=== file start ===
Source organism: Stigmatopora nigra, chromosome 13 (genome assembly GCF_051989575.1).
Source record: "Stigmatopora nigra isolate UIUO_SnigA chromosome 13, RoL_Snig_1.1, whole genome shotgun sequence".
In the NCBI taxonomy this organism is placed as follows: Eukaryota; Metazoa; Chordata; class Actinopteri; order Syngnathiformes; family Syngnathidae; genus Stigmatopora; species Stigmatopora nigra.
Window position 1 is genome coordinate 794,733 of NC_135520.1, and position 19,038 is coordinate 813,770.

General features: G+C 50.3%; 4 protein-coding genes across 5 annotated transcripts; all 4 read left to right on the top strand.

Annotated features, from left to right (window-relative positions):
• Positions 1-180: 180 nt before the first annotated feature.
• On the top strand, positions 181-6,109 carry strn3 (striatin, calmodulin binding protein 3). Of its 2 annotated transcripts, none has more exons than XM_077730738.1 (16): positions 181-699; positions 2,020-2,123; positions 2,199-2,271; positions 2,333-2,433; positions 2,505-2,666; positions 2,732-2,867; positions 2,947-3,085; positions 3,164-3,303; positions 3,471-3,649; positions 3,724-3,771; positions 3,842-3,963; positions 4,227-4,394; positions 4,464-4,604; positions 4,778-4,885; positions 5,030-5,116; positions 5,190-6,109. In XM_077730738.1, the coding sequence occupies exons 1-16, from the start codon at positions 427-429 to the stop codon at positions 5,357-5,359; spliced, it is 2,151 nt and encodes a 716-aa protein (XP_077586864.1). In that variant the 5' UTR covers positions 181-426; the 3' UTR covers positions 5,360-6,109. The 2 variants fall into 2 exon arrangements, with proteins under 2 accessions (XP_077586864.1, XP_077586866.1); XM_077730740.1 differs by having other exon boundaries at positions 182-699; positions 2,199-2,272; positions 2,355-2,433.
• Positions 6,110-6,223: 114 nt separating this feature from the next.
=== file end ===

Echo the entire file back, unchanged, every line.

Source organism: Stigmatopora nigra, chromosome 13 (genome assembly GCF_051989575.1).
Source record: "Stigmatopora nigra isolate UIUO_SnigA chromosome 13, RoL_Snig_1.1, whole genome shotgun sequence".
In the NCBI taxonomy this organism is placed as follows: Eukaryota; Metazoa; Chordata; class Actinopteri; order Syngnathiformes; family Syngnathidae; genus Stigmatopora; species Stigmatopora nigra.
Window position 1 is genome coordinate 794,733 of NC_135520.1, and position 19,038 is coordinate 813,770.

General features: G+C 50.3%; 4 protein-coding genes across 5 annotated transcripts; all 4 read left to right on the top strand.

Annotated features, from left to right (window-relative positions):
• Positions 1-180: 180 nt before the first annotated feature.
• On the top strand, positions 181-6,109 carry strn3 (striatin, calmodulin binding protein 3). Of its 2 annotated transcripts, none has more exons than XM_077730738.1 (16): positions 181-699; positions 2,020-2,123; positions 2,199-2,271; positions 2,333-2,433; positions 2,505-2,666; positions 2,732-2,867; positions 2,947-3,085; positions 3,164-3,303; positions 3,471-3,649; positions 3,724-3,771; positions 3,842-3,963; positions 4,227-4,394; positions 4,464-4,604; positions 4,778-4,885; positions 5,030-5,116; positions 5,190-6,109. In XM_077730738.1, the coding sequence occupies exons 1-16, from the start codon at positions 427-429 to the stop codon at positions 5,357-5,359; spliced, it is 2,151 nt and encodes a 716-aa protein (XP_077586864.1). In that variant the 5' UTR covers positions 181-426; the 3' UTR covers positions 5,360-6,109. The 2 variants fall into 2 exon arrangements, with proteins under 2 accessions (XP_077586864.1, XP_077586866.1); XM_077730740.1 differs by having other exon boundaries at positions 182-699; positions 2,199-2,272; positions 2,355-2,433.
• Positions 6,110-6,223: 114 nt separating this feature from the next.